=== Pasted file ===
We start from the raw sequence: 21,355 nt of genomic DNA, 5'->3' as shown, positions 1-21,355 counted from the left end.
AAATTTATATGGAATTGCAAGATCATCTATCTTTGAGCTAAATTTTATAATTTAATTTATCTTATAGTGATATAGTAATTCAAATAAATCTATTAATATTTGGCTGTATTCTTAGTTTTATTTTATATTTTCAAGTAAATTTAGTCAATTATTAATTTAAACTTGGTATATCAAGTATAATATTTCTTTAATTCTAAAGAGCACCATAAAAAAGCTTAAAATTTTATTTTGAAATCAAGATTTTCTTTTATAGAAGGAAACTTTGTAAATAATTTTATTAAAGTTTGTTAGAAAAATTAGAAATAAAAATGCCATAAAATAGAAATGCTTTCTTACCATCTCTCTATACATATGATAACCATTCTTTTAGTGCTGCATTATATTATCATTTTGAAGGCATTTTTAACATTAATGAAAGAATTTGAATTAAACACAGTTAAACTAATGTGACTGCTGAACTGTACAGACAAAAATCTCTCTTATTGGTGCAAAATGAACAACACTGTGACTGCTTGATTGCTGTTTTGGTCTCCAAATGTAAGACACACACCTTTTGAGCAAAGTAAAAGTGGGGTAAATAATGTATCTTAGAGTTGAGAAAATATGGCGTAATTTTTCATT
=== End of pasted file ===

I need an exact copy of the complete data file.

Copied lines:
We start from the raw sequence: 21,355 nt of genomic DNA, 5'->3' as shown, positions 1-21,355 counted from the left end.
AAATTTATATGGAATTGCAAGATCATCTATCTTTGAGCTAAATTTTATAATTTAATTTATCTTATAGTGATATAGTAATTCAAATAAATCTATTAATATTTGGCTGTATTCTTAGTTTTATTTTATATTTTCAAGTAAATTTAGTCAATTATTAATTTAAACTTGGTATATCAAGTATAATATTTCTTTAATTCTAAAGAGCACCATAAAAAAGCTTAAAATTTTATTTTGAAATCAAGATTTTCTTTTATAGAAGGAAACTTTGTAAATAATTTTATTAAAGTTTGTTAGAAAAATTAGAAATAAAAATGCCATAAAATAGAAATGCTTTCTTACCATCTCTCTATACATATGATAACCATTCTTTTAGTGCTGCATTATATTATCATTTTGAAGGCATTTTTAACATTAATGAAAGAATTTGAATTAAACACAGTTAAACTAATGTGACTGCTGAACTGTACAGACAAAAATCTCTCTTATTGGTGCAAAATGAACAACACTGTGACTGCTTGATTGCTGTTTTGGTCTCCAAATGTAAGACACACACCTTTTGAGCAAAGTAAAAGTGGGGTAAATAATGTATCTTAGAGTTGAGAAAATATGGCGTAATTTTTCATT